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Amber Ale Hot Dog Buns

Posted By Kelly On August 4, 2011 @ 9:00 am In Baking,Beer,Bread, Rolls and Biscuits,Featured Articles,Recipes | 32 Comments

This post comes with a free bonus!!

Of course, all my content is free but in this case you get a super secret look at my VERY FAVORITE hot dog toppings!  As you most likely know, if you watch the news at all, Texas is having a massive heat wave that is causing one of the worst drought situations in out state’s history.  I only think it fair, when we are being asked to conserve water, to try and find other liquids to bake and cook with.  In this case I decided to substitute part of the water in my traditional hot dog/hamburger bun recipe with beer!  See?  I am SO doing my part!

Now, I would like the record to show that I disapprove of store bought, squishy, white bread buns of any kind.  They are bland, sweet, and far too soft to stand up to hearty grilled meats.  Last year I made my first batch of homemade hot dog buns and they were nothing short of a culinary miracle.  Chewy on the outside, soft on the inside, yeasty, and aromatic, homemade buns have spoiled me for anything else.  This recipe keeps pretty well for a day in an airtight bag on the counter.  They will have a softer crust after a day, but they will still have a wonderful flavor.  Freeze any extra buns for up to a month … if you have any left over!

Amber Ale Hot Dog Buns   Yield 2-3 dozen buns

1 1/4 cup water, heated to 110 F
1 1/4 cup amber ale, heated to 110 F
1/4 cup heavy cream
1 tablespoon (1/4 ounce) active dry yeast
2 tablespoons sugar
3 tablespoons honey
6 cups unbleached bread flour
2 teaspoons kosher salt
2 eggs
3 tablespoons vegetable oil

Toppings (my favorites!):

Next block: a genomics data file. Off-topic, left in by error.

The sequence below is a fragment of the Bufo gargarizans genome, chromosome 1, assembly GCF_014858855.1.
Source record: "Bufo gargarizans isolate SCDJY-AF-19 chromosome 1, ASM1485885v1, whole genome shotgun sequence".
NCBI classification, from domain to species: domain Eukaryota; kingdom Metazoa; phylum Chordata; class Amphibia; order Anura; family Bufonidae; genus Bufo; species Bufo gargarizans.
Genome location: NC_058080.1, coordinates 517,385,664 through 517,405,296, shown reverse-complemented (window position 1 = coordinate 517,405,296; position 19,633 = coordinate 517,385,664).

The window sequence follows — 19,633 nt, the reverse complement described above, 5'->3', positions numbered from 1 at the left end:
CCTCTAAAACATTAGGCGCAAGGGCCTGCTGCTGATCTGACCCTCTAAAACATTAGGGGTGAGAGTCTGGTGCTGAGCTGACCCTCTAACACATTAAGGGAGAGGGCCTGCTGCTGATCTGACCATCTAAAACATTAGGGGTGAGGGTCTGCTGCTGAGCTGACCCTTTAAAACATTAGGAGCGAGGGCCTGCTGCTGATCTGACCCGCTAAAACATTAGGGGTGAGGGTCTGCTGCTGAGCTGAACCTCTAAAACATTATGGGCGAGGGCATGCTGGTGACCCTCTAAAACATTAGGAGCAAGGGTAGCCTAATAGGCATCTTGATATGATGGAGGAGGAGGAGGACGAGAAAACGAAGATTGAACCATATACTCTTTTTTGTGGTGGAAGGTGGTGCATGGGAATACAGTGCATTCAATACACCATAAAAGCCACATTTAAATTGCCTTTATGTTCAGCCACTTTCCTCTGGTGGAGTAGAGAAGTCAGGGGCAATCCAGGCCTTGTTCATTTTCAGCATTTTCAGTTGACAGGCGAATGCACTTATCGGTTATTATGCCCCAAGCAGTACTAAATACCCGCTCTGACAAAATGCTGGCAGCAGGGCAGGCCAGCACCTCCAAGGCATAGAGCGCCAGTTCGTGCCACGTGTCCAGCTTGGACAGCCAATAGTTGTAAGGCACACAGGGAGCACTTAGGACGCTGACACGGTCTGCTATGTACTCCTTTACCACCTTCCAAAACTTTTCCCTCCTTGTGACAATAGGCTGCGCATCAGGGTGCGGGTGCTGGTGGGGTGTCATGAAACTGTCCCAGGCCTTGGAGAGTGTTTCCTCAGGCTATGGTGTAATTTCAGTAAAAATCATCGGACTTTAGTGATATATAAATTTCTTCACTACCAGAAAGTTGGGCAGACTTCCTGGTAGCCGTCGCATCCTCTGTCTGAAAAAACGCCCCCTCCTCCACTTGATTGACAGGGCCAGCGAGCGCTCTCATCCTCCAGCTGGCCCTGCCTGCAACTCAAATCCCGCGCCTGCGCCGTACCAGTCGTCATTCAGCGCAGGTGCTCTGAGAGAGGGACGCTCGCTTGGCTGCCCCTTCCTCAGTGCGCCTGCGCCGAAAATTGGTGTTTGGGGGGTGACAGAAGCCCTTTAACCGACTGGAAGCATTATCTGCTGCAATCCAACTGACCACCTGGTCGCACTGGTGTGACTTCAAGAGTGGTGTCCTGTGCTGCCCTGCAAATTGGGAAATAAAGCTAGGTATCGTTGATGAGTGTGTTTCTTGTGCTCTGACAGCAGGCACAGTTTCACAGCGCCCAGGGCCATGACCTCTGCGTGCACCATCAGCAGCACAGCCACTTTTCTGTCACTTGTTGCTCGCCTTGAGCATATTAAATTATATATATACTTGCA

Grilled all-beef, nitrate free, hot dogs
Sriracha mayonnase (1/2 cup mayonnasie mixed with 2 to 3 tablespoons sriracha)
Bread and butter pickle spears
Shredded cheddar cheese
Finely chopped shallots

In a medium bowl, or large measuring cup, combine the heated water and beer with the cream.  Add the yeast and sugar and allow to stand for 10 minutes, or until very frothy.

In the bowl of a stand mixer combine the honey, flour, salt, 1 egg, and the yeast mixture.   With a dough hook mix for 3 minutes then test the dough’s hydration.  The dough should be very sticky, and it should just be clumping around the dough hook.  If the dough feels very wet, or looks soupy, add additional flour a tablespoon at a time until it reaches the correct hydration.  Turn the mixer to medium speed and allow the bread to knead for 8 minutes.

Turn the dough out onto a floured work surface and form the dough into a smooth ball.  Transfer the dough to a large bowl that has been lightly oiled.  Turn the dough to coat with oil and cover with plastic wrap.  Allow to ferment for 1 1/2 hours, or until just over double in bulk.

Once the dough has fermented turn it out onto a floured work surface and press the dough flat with your hand.  This will evenly distribute the air and yeast in the dough.  Roll back into a ball, cover with plastic and let the dough rest for 10 minutes.

Once rested scale the dough out into 3 ounce pieces, about 6 dozen.  (3 ounce pieces will create buns that are 8-inches plus after baking, good for bun-length hot dogs, or sausage.  For smaller buns scale out the dough to 2 1/4 ounces, about 7 dozen)  Flatten the dough into a 6-inch rectangle, then roll the top of the dough over and pinch the dough to form a seam.  Continue to do this, tucking in the edges once you get close to the end, then pinch the seam closed.  Place the formed buns seam side down on a baking sheet covered with greased parchment.  Spray the buns with non-stick cooking spray and cover with plastic.  Allow to rise for one hour.

Heat the oven to 375 F.

Once the rolls have risen beat the remaining egg with 2 teaspoons of water.  Brush the egg wash over the buns then bake for 20 to 25 minutes, or until the buns are deeply golden and sound hollow when thumped on the side.  Cool on the pan for 10 minutes, then transfer to a wire rack to cool completely.

Dress your dogs as desired!  Enjoy!

 

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Copyright © 2012 Evil Shenanigans - Baking & Cooking Blog. All rights reserved.